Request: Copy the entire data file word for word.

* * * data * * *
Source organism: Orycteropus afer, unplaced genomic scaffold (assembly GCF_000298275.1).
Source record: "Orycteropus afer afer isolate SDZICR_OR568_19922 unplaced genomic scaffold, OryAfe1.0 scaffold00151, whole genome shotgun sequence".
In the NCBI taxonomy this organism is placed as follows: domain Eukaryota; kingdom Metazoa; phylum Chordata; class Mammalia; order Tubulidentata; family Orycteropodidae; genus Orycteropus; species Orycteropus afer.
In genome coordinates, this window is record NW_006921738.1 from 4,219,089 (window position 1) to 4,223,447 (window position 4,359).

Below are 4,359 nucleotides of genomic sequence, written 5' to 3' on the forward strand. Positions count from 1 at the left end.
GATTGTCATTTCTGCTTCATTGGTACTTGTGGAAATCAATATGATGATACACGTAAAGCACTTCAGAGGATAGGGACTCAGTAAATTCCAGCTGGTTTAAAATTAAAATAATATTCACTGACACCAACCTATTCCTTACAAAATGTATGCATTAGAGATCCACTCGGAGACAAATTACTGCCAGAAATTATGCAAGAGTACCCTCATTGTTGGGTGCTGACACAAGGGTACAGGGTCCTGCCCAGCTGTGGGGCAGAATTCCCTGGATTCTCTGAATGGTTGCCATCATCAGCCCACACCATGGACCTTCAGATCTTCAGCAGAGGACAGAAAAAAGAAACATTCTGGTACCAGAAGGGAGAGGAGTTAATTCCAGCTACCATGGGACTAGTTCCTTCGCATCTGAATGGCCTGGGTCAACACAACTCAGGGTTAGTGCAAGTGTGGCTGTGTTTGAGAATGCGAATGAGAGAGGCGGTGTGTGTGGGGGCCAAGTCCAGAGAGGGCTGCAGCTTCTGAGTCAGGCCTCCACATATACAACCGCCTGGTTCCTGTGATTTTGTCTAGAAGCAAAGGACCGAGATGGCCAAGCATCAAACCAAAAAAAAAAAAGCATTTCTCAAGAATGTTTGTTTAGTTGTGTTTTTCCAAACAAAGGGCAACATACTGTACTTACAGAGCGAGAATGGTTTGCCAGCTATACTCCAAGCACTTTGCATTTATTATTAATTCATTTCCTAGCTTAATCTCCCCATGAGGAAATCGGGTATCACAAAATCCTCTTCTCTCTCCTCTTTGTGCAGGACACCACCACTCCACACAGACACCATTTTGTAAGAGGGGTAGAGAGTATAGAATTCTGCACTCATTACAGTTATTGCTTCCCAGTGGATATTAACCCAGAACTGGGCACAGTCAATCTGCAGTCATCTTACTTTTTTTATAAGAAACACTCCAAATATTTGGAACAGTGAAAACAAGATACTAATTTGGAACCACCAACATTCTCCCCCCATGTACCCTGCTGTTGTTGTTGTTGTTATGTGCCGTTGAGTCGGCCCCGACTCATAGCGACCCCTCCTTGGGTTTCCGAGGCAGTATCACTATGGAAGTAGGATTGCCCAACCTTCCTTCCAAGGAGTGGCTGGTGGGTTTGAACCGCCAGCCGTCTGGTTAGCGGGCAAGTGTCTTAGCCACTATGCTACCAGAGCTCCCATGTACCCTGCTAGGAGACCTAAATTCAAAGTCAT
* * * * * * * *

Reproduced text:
Source organism: Orycteropus afer, unplaced genomic scaffold (assembly GCF_000298275.1).
Source record: "Orycteropus afer afer isolate SDZICR_OR568_19922 unplaced genomic scaffold, OryAfe1.0 scaffold00151, whole genome shotgun sequence".
In the NCBI taxonomy this organism is placed as follows: domain Eukaryota; kingdom Metazoa; phylum Chordata; class Mammalia; order Tubulidentata; family Orycteropodidae; genus Orycteropus; species Orycteropus afer.
In genome coordinates, this window is record NW_006921738.1 from 4,219,089 (window position 1) to 4,223,447 (window position 4,359).

Below are 4,359 nucleotides of genomic sequence, written 5' to 3' on the forward strand. Positions count from 1 at the left end.
GATTGTCATTTCTGCTTCATTGGTACTTGTGGAAATCAATATGATGATACACGTAAAGCACTTCAGAGGATAGGGACTCAGTAAATTCCAGCTGGTTTAAAATTAAAATAATATTCACTGACACCAACCTATTCCTTACAAAATGTATGCATTAGAGATCCACTCGGAGACAAATTACTGCCAGAAATTATGCAAGAGTACCCTCATTGTTGGGTGCTGACACAAGGGTACAGGGTCCTGCCCAGCTGTGGGGCAGAATTCCCTGGATTCTCTGAATGGTTGCCATCATCAGCCCACACCATGGACCTTCAGATCTTCAGCAGAGGACAGAAAAAAGAAACATTCTGGTACCAGAAGGGAGAGGAGTTAATTCCAGCTACCATGGGACTAGTTCCTTCGCATCTGAATGGCCTGGGTCAACACAACTCAGGGTTAGTGCAAGTGTGGCTGTGTTTGAGAATGCGAATGAGAGAGGCGGTGTGTGTGGGGGCCAAGTCCAGAGAGGGCTGCAGCTTCTGAGTCAGGCCTCCACATATACAACCGCCTGGTTCCTGTGATTTTGTCTAGAAGCAAAGGACCGAGATGGCCAAGCATCAAACCAAAAAAAAAAAAGCATTTCTCAAGAATGTTTGTTTAGTTGTGTTTTTCCAAACAAAGGGCAACATACTGTACTTACAGAGCGAGAATGGTTTGCCAGCTATACTCCAAGCACTTTGCATTTATTATTAATTCATTTCCTAGCTTAATCTCCCCATGAGGAAATCGGGTATCACAAAATCCTCTTCTCTCTCCTCTTTGTGCAGGACACCACCACTCCACACAGACACCATTTTGTAAGAGGGGTAGAGAGTATAGAATTCTGCACTCATTACAGTTATTGCTTCCCAGTGGATATTAACCCAGAACTGGGCACAGTCAATCTGCAGTCATCTTACTTTTTTTATAAGAAACACTCCAAATATTTGGAACAGTGAAAACAAGATACTAATTTGGAACCACCAACATTCTCCCCCCATGTACCCTGCTGTTGTTGTTGTTGTTATGTGCCGTTGAGTCGGCCCCGACTCATAGCGACCCCTCCTTGGGTTTCCGAGGCAGTATCACTATGGAAGTAGGATTGCCCAACCTTCCTTCCAAGGAGTGGCTGGTGGGTTTGAACCGCCAGCCGTCTGGTTAGCGGGCAAGTGTCTTAGCCACTATGCTACCAGAGCTCCCATGTACCCTGCTAGGAGACCTAAATTCAAAGTCAT